Preamble: by the time I managed to write this second part of the travel journal, my old phone- where I had kept the diary and all the funny anecdotes- decided to bail on me forever. Hopefully this won’t impact too much on the outcome but I wanted to share this slight frustration with everyone.
Day 2 in Hanoi: we decide to have breakfast in the market area sitting on tiny plastic stools on the side of the street with some cheap and delicious Phở and a never-ending flow of people in front of us that kept us curious and entertained.
After breakfast we decided to go back to the hotel hoping to collect our lost backpacks and start the riding adventure, unfortunately they hadn’t been delivered by then, so rather than just sit and wait we decided to go for a ride around Hanoi -to get used to the crazy driving- and test the bikes on a slightly longer distance, we’ll soon enough find out that it was a REALLY good idea..
We left, unsure of where we were heading, or maybe we had a plan initially but it definitely didn’t happen because of how confusing the streets in Hanoi are; getting us stuck in loops on the highway to the airport or just taking us to whatever was in the opposite direction to our initial destination. After maybe an hour of riding -with my front wheel wobbling like a jello on a washing machine- just outside Hanoi, in the middle of nowhere, we stopped at the “cafe” of a nice old lady to get some water and petrol.
During our journey we encountered many of those “bars” almost everywhere. Literally just people- mostly elderly- sitting outside their houses on just on the doorstep, with a display of drinks and snacks, and sometimes other random things, like petrol.
The water we had was warm, yay! But I guess the main point was to get hydrated, so it worked. Those tiny “misfortunes” and this totally different culture were promising we were in for an amazing experience -spoiler alert: the promise was kept-. Full of love for life and enthusiasm we bought all the elderly woman’s remaining petrol and headed back to the city to go visit our “friend” bike seller to get my jello wheel fixed.
When we arrived where we had first bought our bikes and explained the problem, the guy jumped on a random motorcycle that was in the shop to lead us to the garage. There he got the mechanics to swap my entire wheel -with its magnificently bent rim- with the one he was riding (ready to be taken back out and sold…!)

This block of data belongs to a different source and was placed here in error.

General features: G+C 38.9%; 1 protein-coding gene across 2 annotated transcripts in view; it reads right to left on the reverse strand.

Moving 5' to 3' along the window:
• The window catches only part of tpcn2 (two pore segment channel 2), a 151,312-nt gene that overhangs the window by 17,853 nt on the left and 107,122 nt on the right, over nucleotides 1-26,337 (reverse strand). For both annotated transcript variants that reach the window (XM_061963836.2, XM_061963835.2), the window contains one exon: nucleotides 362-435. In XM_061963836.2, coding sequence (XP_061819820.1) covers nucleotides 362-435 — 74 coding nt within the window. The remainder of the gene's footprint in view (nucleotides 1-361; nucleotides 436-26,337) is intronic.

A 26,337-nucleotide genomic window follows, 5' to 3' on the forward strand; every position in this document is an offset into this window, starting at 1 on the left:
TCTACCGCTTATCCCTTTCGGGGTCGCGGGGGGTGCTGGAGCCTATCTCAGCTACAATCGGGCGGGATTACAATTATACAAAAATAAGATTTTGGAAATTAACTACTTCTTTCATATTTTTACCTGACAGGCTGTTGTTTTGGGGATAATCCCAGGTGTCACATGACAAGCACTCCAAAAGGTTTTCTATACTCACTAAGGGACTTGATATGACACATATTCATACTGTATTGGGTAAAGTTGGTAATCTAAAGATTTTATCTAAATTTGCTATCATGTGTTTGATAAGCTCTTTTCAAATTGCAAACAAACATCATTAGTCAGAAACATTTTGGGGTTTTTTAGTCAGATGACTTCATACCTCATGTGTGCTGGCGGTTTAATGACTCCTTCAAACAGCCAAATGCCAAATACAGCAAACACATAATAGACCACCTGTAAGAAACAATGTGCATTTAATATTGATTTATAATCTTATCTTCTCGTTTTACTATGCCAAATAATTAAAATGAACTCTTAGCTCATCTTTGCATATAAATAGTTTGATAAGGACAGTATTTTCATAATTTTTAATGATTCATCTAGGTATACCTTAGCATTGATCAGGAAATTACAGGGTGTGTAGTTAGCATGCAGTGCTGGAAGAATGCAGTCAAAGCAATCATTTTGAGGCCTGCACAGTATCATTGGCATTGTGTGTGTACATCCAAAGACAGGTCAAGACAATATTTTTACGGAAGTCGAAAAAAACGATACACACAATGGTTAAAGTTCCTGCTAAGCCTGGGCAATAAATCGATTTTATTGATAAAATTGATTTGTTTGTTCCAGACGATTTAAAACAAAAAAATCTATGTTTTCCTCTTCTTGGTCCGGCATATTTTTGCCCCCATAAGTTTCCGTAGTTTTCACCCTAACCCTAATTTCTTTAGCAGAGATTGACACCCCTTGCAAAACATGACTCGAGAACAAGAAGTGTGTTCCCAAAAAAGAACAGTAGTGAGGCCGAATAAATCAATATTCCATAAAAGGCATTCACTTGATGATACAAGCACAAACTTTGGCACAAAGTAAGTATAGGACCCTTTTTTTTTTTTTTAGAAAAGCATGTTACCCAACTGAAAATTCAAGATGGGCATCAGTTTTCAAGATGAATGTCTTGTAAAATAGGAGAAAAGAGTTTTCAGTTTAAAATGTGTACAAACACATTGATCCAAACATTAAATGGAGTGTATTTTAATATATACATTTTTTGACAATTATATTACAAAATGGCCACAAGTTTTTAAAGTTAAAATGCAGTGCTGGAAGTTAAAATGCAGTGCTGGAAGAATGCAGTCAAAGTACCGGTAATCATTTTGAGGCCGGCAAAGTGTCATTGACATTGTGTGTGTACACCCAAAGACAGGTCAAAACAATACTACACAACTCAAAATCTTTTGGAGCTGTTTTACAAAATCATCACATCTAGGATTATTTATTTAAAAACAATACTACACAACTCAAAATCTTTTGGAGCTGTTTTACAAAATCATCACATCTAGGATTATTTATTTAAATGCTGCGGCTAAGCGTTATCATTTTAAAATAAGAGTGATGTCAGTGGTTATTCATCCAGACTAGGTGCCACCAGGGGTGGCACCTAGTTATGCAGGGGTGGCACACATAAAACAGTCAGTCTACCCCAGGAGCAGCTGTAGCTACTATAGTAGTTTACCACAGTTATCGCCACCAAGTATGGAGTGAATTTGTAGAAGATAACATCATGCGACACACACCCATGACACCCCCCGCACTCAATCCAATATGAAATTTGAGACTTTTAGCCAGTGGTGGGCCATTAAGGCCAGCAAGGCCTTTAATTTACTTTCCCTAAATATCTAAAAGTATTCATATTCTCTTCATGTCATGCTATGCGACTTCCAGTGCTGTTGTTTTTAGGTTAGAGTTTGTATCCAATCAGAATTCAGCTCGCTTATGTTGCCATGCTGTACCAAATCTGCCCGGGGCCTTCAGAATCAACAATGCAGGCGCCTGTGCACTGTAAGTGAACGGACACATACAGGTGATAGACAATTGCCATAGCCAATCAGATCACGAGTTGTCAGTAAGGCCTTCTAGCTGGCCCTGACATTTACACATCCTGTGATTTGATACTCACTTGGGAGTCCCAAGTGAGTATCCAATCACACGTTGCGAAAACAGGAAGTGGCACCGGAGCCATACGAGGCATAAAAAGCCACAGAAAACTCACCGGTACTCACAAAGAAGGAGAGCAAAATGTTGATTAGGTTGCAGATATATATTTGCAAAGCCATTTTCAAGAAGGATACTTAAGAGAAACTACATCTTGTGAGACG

After this pit stop that solved all our immediate problems we went back to the hotel to collect our luggage and shortly after waved goodbye to Hanoi on our way to Cát Bà island.
That was when the madness began.
The traffic was insane beyond my ability to explain, I came to the conclusion that most street lights were there for aesthetic purposes, as were the road signs. A never ending symphony of honking vehicles and the casual lorry travelling in the wrong direction on our lane would be the a constant presence in this embodiment of the worst nightmare of any British Health and Safety Officer.
At some point we stopped in a lay-by to fasten the straps holding our backpacks to the motorbikes when a nonchalant bus driver decided to “caress” Silvia’s head with the side of his vehicle. It could have so easily gone REALLY badly, but our friend Adrenaline Rush took care of any worries we could have had.
On top of this, the weather was crazy hot and the dust on our skins would make us look really tanned, covered in this muddy mix of sweat and dirt. Silvia was smart enough to wear a long-sleeved cotton shirt over her T-shirt to block the dirt and absorb the sweat, at least from the arms, I naively went for the tank top, but surely did learn the lesson.
The harder and more dangerous the whole thing got, the more hyped we were. The way to Cát Bà was a constant stop-and-go asking for directions to non-English speakers, who, half the times would point in random directions- maybe they felt that giving us their best guess was a better choice than saying they had no idea.
5 or 6 hours later -which translate to 120km (yes it is insane: slower than our most extreme expectations)- we arrived in Hải Phòng, where we were planning to catch the ferry to the island. Finding the actual pier was a whole other adventure: the maps we had were ridiculously inaccurate and we ended up in some industrial docks, it was starting to get dark, our headlights were way too dim to even deserve their name and it all became mildly dodgy when some young men on a motorcycle, heading towards the far end of the docks, passed by us and “invited” us to follow them.
I can’t remember how anymore, but eventually we managed to reach the ferry departure point. Of course the last boat had already left so we had no choice other than spend the night in Hải Phòng.
After finding a very fancy hotel -paying half the price of a hostel room in Brighton during festival season-, we were ready to feed ourselves but it was waaaaay to late in this little non-touristic town for us to expect to find any open restaurants. Luckily enough we were helped by the London-born grandson of the hotel owner, who drove us to a restaurant, walked in and translated the menu for us.
The other customers and the staff seemed quite excited to see two foreign girls stop by and I think the restaurant was kept open well over the usual time to let us enjoy our meal. Some men from another table came over to offer us shots of a really strong traditional liquor before we could even start eating one of the best dinners we had during the whole trip.
Random fact of the day: we figured out that if you’re in Vietnam, in need for some fuel but can’t find a station, you just need to look out for the green plastic bottles placed on the side of the street in front of houses: that’s the code for “we sell petrol here”.
Hope you all enjoyed Day 2 of my Travel Journal, stay tuned for the next ones coming soon and feel free to comment and share!